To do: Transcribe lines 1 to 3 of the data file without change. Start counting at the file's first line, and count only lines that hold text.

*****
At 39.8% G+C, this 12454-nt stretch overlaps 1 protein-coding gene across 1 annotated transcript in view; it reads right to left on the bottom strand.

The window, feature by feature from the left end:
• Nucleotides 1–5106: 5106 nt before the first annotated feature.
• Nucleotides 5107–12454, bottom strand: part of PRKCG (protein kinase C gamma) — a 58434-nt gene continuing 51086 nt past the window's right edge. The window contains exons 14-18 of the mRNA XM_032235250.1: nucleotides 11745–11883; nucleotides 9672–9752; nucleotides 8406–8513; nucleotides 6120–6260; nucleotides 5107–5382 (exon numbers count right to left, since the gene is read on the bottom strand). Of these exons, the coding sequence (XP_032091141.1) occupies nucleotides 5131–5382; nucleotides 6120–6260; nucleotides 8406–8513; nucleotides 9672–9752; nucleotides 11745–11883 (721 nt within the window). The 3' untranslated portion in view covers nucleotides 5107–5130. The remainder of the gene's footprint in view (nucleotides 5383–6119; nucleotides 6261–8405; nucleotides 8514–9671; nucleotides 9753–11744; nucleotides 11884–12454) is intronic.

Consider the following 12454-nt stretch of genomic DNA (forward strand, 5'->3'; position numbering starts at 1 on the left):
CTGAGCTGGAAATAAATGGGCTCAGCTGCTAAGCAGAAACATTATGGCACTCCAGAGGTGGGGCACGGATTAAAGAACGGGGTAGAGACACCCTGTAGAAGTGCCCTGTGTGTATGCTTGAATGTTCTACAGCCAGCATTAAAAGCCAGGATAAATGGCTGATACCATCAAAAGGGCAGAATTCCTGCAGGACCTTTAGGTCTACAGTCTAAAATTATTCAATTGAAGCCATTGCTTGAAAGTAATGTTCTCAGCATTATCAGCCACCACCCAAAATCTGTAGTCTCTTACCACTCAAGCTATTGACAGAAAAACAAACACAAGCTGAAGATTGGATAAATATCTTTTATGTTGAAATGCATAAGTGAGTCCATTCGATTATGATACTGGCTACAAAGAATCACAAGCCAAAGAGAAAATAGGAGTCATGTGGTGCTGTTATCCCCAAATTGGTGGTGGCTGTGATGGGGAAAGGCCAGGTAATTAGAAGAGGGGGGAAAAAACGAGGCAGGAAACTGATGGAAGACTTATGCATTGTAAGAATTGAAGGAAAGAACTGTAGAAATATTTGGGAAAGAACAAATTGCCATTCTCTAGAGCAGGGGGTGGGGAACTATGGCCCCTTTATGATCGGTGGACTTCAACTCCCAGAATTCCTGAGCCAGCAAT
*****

At 39.8% G+C, this 12454-nt stretch overlaps 1 protein-coding gene across 1 annotated transcript in view; it reads right to left on the bottom strand.

The window, feature by feature from the left end:
• Nucleotides 1–5106: 5106 nt before the first annotated feature.